Desperate Tactic to Delay Parliament Rejected by Chief Justice

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A desperate attempt by the Attorney General to delay the official opening of Samoa’s XVIIth Parliament was rejected by Chief Justice Satiu Simativa Perese.

As the nation prepared to convene its XVIIth Parliament following a proclamation issued by the Head of State, the Attorney General filed a late submission to the Supreme Court on Friday afternoon seeking to revoke His Highness’ proclamation.

In a Minute of the Court document published below, Chief Justice Satiu Simativa Perese reminds the Attorney General that the interpretation of Article 44 relating to having a 6th women in Parliament has already been dealt with by the Supreme Court. The AG was also reminded that their application to stay execution of that Supreme Court judgement has been rejected by the Court of Appeal in its decision delivered 12pm Friday afternoon.

“On a general footing, it appears that the questions that the Attorney General wishes to raise at this late stage of the lead up to the convening of the Legislative Assembly were adequately covered in the application for stay. The Court has ruled against the Attorney General’s application for stay of execution, and it has not invited any further submissions”, sates the Chief Justice.

The Chief Justice goes on to make serious observations about the Attorney General, and points out that rulings of the Supreme Court is the Law.

“Although it appears plain that the Attorney General does not accept the authority of the Supreme Court, we emphasise that the Supreme Court has ruled on the Art 44 issue, a stay was sought but dismissed and the Office of the Electoral Commissioner should be under no illusion but that the ruling of the Supreme Court represents the law in Samoa, and it should be followed. Failure to abide by the law has its own consequences”, reads the statement published in verbatim below.

In relation to the appeal filed by the Office of the Attorney General against the Supreme Court decision to have an additional Member of Parliament, the Chief Justice made it clear that the Court of Appeal would set a date as soon as possible after the election petitions are heard and decided.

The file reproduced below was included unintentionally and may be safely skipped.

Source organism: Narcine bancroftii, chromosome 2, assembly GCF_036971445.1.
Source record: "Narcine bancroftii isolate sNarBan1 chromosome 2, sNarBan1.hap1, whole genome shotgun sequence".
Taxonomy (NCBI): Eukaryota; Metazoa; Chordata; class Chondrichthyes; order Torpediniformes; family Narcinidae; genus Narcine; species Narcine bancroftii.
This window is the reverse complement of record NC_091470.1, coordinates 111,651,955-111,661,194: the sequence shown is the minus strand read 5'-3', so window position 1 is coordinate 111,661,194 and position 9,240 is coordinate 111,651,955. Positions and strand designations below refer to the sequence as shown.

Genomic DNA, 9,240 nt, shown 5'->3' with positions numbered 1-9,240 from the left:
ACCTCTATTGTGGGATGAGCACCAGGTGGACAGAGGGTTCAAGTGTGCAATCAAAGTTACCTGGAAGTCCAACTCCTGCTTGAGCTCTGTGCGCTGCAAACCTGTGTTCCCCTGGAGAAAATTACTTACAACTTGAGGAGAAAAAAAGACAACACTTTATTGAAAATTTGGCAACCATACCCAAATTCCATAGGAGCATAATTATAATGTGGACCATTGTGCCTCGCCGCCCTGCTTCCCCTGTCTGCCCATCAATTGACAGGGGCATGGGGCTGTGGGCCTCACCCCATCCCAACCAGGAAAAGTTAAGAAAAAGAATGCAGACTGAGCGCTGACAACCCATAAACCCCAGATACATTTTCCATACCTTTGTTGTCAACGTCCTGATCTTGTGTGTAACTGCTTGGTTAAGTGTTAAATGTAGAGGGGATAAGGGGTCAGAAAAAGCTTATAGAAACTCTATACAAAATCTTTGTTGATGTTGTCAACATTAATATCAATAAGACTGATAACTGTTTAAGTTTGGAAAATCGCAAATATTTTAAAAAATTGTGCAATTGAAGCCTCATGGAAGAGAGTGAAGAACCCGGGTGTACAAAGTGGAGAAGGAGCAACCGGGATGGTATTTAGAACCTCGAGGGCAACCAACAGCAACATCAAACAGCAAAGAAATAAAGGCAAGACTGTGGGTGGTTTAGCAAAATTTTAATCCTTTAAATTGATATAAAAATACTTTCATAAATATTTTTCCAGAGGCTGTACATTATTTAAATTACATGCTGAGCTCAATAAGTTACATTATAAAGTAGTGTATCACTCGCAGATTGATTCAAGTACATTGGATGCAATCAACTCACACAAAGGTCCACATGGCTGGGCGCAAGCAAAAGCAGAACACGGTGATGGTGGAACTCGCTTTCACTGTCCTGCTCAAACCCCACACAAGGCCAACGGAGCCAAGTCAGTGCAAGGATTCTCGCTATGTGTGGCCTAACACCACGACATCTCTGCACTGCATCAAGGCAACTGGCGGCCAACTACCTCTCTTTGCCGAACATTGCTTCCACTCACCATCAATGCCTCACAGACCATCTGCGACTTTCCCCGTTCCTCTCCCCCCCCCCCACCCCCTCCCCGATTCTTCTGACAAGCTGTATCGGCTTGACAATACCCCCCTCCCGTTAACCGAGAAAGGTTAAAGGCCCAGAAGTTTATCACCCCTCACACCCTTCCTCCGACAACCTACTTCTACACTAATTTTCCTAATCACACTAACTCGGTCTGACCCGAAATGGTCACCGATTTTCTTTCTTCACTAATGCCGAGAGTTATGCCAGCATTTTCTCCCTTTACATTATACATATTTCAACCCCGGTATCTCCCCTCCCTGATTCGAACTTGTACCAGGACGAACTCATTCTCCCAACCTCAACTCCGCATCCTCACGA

“An appeal hearing date will be allocated by the Court of Appeal as soon as possible, once a hearing time becomes available after the hearing and determination if electoral petitions in the Supreme Court,” states Chief Justice Satiu.

File photo: Taulapapa Brenda Heather-Latu. on Talamua Media talking about the 3 Bills.⁸

Asked for a comment former Attorney General and lawyer for FAST Taulapapa Brenda Heather-Latu says it is not right that after seven long weeks, the caretaker Prime Minister is still trying to stop the democratic process from reaching its ultimate conclusion, which is to convene the House of Samoa’s elected representatives.

“When will this stop and the votes of the people of Samoa be honoured and acknowledged?” asks Taulapapa.

“There was a free and fair election conducted in an efficient and organised manner on 9 April 2021. We returned to our villages and we took the trouble to cast our precious vote”.

“Have so many of the government officials and all the mute HRPP party members who are facilitating this behaviour become so corrupted or are so incompetent or so terrified and intimidated that they are no longer capable of acting honestly, fairly, justly or lawfully?”

“Or must we, the people, cry, free us from the bondage of the powerful and the corrupt and those who have no love for their people once and for all?” asks Taulapapa.

As this story was being published (9pm 22 May), uncertainty continues to loom in Samoa as sources say His Highness the Head of State Tuimalealiifano Vaaletoa Sualauvi II, has left his home at Vailele and is being taken to Falelatai. Unconfirmed reports say the Head of State may be issuing another writ.

Update: The Head of State has issued a further proclamation to suspend the official opening of Parliament. 

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Minute of the Court

The Attorney General has filed an application for this Court to determine certain questions, pursuant to Article 70 of the Constitution. Respectfully, the Attorney’s interpretation of an ability to seek an opinion from this Court is precluded by Article 70(2), which provides that any party to a proceeding before another Court (except the Court of Appeal) may ask for that Court to rule on a question arising as to the interpretation of that Constitution. The matter is now under appeal is no longer in the Supreme Court’s jurisdiction, that the jurisdiction of this Court.

If the Attorney wishes to pursue her questions, then they should form part of the grounds of appeal. An appeal hearing date will be allocated by the Court of Appeal as soon as possible, once a hearing time becomes available after the hearing and determination if electoral petitions in the Supreme Court.

Although it appears plain that the Attorney General does not accept the authority of the Supreme Court, we emphasise that the Supreme Court has ruled on the Art 44 issue, a stay was sought but dismissed and the Office of the Electoral Commissioner should be under no illusion but that the ruling of the Supreme Court represents the law in Samoa, and it should be followed. Failure to abide by the law has its own consequences.

On a general footing, it appears that the questions that the Attorney General wishes to raise at this late stage of the lead up to the convening of the Legislative Assembly were adequately covered in the application for stay. The Court has ruled against the Attorney General’s application for stay of execution, and it has not invited any further submissions.


Sina Retzlaff